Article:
- Hans Weber
- February 6, 2023
The Proposed Regulation of Reducing Temperatures Faces Criticism
“It is not permissible for the elderly to spend 100 percent of their time in spaces at 20°C and below,” states Daniela Lusková, vice-president of the Association of Social Service Providers.
The proposed regulation of the Czech Ministry of Industry and Trade, according to which schools, hospitals, and households will have to reduce their temperature by up to six degrees Celsius due to the energy crisis, is causing outrage.
The operators of homes for the elderly criticized the draft legislation because, according to them, the proposed temperatures are too low for older people.
The proposed regulation includes a temperature reduction in the bathrooms and rooms of these facilities from 24 to 20 degrees. The ministry defends itself by saying the proposers consulted with health professionals.
“It is not permissible for the elderly to spend 100 percent of their time in spaces at 20°C and below. It is life-threatening to bathe frail seniors in a room heated to only 20 °C when they get cold quickly,” said Daniela Lusková, vice-president of the Association of Social Service Providers.
The Ministry of Industry and Trade responded to the daily Právo’s question regarding how the temperatures in the draft regulation were set, referring the editors to the Ministry of Health.
“The changes were based on professional scientific and health publications, and legal regulations already in force in, for example, Germany, Austria, and the UK,” said Ondřej Jakob, spokesman for the Ministry of Health.
“This is a recommendation. The proposals are set as minimum temperatures,” said Jakob when asked why, for example, the newly recommended temperature in gyms is 17 degrees instead of the original 15 degrees, and asked how the government will respond to associations’ comments that the temperature for retirement homes is too low.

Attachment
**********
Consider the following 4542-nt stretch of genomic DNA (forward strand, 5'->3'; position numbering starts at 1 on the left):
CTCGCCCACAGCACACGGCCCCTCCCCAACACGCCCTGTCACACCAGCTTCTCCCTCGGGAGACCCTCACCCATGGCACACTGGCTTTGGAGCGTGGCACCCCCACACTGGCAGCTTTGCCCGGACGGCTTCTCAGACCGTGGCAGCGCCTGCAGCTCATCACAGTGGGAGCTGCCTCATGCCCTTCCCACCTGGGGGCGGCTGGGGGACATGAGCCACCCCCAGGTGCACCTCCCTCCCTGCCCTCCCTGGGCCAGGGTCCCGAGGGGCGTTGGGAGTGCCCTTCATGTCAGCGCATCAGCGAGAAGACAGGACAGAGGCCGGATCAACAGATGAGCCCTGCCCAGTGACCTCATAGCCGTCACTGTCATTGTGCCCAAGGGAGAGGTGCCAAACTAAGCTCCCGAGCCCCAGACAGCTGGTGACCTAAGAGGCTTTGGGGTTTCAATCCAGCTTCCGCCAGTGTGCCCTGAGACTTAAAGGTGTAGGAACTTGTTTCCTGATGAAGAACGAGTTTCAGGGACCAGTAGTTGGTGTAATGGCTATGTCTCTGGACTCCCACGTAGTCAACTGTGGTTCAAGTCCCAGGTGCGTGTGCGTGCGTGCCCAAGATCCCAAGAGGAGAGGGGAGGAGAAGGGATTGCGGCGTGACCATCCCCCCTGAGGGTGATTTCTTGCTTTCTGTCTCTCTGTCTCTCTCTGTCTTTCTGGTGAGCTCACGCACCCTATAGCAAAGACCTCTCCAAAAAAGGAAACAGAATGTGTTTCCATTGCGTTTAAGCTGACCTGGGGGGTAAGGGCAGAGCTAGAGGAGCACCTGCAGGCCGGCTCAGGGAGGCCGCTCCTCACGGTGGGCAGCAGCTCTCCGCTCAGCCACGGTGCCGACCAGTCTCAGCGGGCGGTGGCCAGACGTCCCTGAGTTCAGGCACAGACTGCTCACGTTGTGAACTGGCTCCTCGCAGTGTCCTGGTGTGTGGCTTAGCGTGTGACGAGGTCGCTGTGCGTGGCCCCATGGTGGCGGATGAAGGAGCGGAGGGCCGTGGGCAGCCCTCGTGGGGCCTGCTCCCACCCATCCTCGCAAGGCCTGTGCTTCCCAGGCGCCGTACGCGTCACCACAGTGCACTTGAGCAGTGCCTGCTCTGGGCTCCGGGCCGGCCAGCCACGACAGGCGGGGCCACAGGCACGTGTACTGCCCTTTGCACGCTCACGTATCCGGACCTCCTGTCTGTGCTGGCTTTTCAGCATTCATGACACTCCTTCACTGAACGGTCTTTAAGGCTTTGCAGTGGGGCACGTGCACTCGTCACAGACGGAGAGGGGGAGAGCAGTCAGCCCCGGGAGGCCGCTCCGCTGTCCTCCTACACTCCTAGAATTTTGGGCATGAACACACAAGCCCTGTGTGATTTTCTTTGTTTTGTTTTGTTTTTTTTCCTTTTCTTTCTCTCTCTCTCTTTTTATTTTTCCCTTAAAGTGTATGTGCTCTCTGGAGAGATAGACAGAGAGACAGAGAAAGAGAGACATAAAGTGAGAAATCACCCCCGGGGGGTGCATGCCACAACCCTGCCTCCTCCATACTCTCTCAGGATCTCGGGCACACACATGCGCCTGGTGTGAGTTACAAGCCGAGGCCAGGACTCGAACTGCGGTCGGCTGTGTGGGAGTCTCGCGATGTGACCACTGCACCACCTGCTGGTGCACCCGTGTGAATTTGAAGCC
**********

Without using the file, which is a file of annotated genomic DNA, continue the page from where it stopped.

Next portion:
The first comments have already appeared in the comment procedure, which runs until Aug. 19. For example, the employers’ organization states that social service facilities predominantly care for persons with an average age of 86 years with a high degree of dependence on the care of another person. It demands that the status quo be maintained.
“The social services facility heats the rooms in winter in such a way as to ensure the thermal comfort of the elderly. In any case, it exceeds 20°C in rooms and common areas and 24°C in bathrooms,” the comment states.
In connection with the regulation, the Civic Association of Homeowners in the Czech Republic stated that it is not clear how owners should verify the temperature. In addition, tenants have the right to undisturbed use of their apartments.
However, the Ministry of Industry and Trade stated that the regulation does not include new controls. According to the current law, the State Energy Inspectorate may carry out any inspections. Apartment owners can contact this institution with a complaint about a low or high temperature. In such a case, the institution will turn to the owner of the building, who is responsible for the correct setting, the ministry specified.